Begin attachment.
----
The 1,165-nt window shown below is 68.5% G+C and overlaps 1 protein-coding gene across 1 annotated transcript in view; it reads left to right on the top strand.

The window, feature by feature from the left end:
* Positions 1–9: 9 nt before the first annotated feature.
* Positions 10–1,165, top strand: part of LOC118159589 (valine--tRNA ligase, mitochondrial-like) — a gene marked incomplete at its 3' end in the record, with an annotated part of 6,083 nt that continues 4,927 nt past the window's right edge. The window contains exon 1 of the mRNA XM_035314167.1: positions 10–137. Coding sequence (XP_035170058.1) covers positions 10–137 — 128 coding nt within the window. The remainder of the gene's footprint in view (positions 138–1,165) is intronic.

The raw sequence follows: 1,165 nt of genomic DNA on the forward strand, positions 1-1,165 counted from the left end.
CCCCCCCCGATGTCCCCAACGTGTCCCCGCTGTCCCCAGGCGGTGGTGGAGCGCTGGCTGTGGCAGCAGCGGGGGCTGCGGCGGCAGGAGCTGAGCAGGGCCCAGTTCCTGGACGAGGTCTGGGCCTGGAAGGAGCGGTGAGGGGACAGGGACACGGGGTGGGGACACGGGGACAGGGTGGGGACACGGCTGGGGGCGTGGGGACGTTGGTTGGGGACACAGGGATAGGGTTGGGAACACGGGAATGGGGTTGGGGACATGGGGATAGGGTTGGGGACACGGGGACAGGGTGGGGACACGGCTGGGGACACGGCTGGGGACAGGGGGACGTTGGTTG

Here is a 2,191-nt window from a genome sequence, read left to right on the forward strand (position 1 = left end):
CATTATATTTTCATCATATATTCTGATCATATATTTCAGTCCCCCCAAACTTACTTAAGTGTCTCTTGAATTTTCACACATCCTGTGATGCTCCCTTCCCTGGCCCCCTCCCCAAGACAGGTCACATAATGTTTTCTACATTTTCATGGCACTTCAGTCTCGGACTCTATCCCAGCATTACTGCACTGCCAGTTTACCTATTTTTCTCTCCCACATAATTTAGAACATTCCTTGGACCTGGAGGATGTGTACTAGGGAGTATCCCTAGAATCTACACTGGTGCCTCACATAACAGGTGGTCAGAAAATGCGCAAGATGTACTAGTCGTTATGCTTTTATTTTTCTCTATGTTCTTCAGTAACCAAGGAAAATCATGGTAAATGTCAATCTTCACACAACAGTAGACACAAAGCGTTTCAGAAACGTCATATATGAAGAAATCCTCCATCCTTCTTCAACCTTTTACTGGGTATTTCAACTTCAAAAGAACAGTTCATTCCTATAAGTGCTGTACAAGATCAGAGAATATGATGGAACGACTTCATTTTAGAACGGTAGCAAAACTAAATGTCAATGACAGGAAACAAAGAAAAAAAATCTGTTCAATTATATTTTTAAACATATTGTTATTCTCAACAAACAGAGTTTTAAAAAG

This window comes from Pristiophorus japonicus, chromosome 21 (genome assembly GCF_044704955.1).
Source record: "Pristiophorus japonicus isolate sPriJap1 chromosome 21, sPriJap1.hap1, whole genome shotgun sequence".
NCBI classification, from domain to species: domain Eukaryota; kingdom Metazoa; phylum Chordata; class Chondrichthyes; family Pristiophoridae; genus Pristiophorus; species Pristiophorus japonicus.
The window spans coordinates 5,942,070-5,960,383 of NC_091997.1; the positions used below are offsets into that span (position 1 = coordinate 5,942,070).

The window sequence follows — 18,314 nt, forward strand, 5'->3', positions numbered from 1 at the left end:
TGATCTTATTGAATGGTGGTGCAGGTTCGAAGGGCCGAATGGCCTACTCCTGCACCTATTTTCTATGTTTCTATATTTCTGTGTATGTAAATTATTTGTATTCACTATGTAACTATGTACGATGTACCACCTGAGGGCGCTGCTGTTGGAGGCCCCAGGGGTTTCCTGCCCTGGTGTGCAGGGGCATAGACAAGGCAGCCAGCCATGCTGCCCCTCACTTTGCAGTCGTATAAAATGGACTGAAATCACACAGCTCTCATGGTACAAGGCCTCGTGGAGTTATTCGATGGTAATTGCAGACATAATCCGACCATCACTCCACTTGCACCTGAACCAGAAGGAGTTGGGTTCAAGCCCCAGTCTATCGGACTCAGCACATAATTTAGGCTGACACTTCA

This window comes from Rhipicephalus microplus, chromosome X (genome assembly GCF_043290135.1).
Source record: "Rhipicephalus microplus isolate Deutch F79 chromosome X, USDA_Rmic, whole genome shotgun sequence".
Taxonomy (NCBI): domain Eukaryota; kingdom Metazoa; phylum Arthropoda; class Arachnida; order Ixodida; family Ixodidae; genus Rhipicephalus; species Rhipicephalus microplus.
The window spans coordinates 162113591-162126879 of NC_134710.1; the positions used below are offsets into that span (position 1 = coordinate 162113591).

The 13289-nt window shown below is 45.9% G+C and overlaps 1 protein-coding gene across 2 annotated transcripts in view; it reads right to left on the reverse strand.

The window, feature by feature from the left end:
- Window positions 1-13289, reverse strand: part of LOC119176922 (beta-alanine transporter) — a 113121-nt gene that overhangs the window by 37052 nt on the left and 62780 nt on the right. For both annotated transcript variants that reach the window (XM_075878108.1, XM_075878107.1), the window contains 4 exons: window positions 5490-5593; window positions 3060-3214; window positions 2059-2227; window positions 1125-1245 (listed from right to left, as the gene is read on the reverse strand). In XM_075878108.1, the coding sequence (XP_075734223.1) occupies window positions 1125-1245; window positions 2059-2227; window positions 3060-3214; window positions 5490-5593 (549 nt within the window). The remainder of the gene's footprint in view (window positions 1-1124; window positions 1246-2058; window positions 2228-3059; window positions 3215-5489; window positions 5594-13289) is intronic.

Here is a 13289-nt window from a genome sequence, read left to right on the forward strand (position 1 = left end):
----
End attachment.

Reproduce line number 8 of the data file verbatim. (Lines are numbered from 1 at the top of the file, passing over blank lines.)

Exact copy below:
CATTATATTTTCATCATATATTCTGATCATATATTTCAGTCCCCCCAAACTTACTTAAGTGTCTCTTGAATTTTCACACATCCTGTGATGCTCCCTTCCCTGGCCCCCTCCCCAAGACAGGTCACATAATGTTTTCTACATTTTCATGGCACTTCAGTCTCGGACTCTATCCCAGCATTACTGCACTGCCAGTTTACCTATTTTTCTCTCCCACATAATTTAGAACATTCCTTGGACCTGGAGGATGTGTACTAGGGAGTATCCCTAGAATCTACACTGGTGCCTCACATAACAGGTGGTCAGAAAATGCGCAAGATGTACTAGTCGTTATGCTTTTATTTTTCTCTATGTTCTTCAGTAACCAAGGAAAATCATGGTAAATGTCAATCTTCACACAACAGTAGACACAAAGCGTTTCAGAAACGTCATATATGAAGAAATCCTCCATCCTTCTTCAACCTTTTACTGGGTATTTCAACTTCAAAAGAACAGTTCATTCCTATAAGTGCTGTACAAGATCAGAGAATATGATGGAACGACTTCATTTTAGAACGGTAGCAAAACTAAATGTCAATGACAGGAAACAAAGAAAAAAAATCTGTTCAATTATATTTTTAAACATATTGTTATTCTCAACAAACAGAGTTTTAAAAAG